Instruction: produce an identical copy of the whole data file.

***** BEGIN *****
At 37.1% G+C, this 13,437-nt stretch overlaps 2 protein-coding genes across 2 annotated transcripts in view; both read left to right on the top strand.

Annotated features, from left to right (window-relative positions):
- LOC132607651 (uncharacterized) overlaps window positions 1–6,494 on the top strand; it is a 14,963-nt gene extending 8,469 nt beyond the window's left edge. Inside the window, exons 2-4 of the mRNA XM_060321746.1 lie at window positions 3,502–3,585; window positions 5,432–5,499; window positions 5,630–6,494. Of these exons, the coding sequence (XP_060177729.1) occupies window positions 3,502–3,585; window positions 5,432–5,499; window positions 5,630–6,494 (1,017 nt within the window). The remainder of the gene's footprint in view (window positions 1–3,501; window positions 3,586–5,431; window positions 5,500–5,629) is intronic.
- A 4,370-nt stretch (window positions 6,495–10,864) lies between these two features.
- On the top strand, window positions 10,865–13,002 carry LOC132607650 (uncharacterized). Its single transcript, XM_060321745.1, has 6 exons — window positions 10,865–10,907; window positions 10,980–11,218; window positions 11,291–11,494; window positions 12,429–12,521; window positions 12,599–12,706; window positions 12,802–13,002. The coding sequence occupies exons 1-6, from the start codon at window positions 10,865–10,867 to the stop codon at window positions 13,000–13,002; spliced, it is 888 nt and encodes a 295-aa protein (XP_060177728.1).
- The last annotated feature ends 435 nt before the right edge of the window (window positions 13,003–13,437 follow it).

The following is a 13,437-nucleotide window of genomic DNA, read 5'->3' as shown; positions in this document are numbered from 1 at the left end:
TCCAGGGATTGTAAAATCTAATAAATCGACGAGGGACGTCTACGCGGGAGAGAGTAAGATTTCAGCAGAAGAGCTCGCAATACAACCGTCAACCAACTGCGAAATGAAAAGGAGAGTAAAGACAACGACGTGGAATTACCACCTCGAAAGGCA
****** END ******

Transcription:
At 37.1% G+C, this 13,437-nt stretch overlaps 2 protein-coding genes across 2 annotated transcripts in view; both read left to right on the top strand.

Annotated features, from left to right (window-relative positions):
- LOC132607651 (uncharacterized) overlaps window positions 1–6,494 on the top strand; it is a 14,963-nt gene extending 8,469 nt beyond the window's left edge. Inside the window, exons 2-4 of the mRNA XM_060321746.1 lie at window positions 3,502–3,585; window positions 5,432–5,499; window positions 5,630–6,494. Of these exons, the coding sequence (XP_060177729.1) occupies window positions 3,502–3,585; window positions 5,432–5,499; window positions 5,630–6,494 (1,017 nt within the window). The remainder of the gene's footprint in view (window positions 1–3,501; window positions 3,586–5,431; window positions 5,500–5,629) is intronic.
- A 4,370-nt stretch (window positions 6,495–10,864) lies between these two features.
- On the top strand, window positions 10,865–13,002 carry LOC132607650 (uncharacterized). Its single transcript, XM_060321745.1, has 6 exons — window positions 10,865–10,907; window positions 10,980–11,218; window positions 11,291–11,494; window positions 12,429–12,521; window positions 12,599–12,706; window positions 12,802–13,002. The coding sequence occupies exons 1-6, from the start codon at window positions 10,865–10,867 to the stop codon at window positions 13,000–13,002; spliced, it is 888 nt and encodes a 295-aa protein (XP_060177728.1).
- The last annotated feature ends 435 nt before the right edge of the window (window positions 13,003–13,437 follow it).

The following is a 13,437-nucleotide window of genomic DNA, read 5'->3' as shown; positions in this document are numbered from 1 at the left end:
TCCAGGGATTGTAAAATCTAATAAATCGACGAGGGACGTCTACGCGGGAGAGAGTAAGATTTCAGCAGAAGAGCTCGCAATACAACCGTCAACCAACTGCGAAATGAAAAGGAGAGTAAAGACAACGACGTGGAATTACCACCTCGAAAGGCA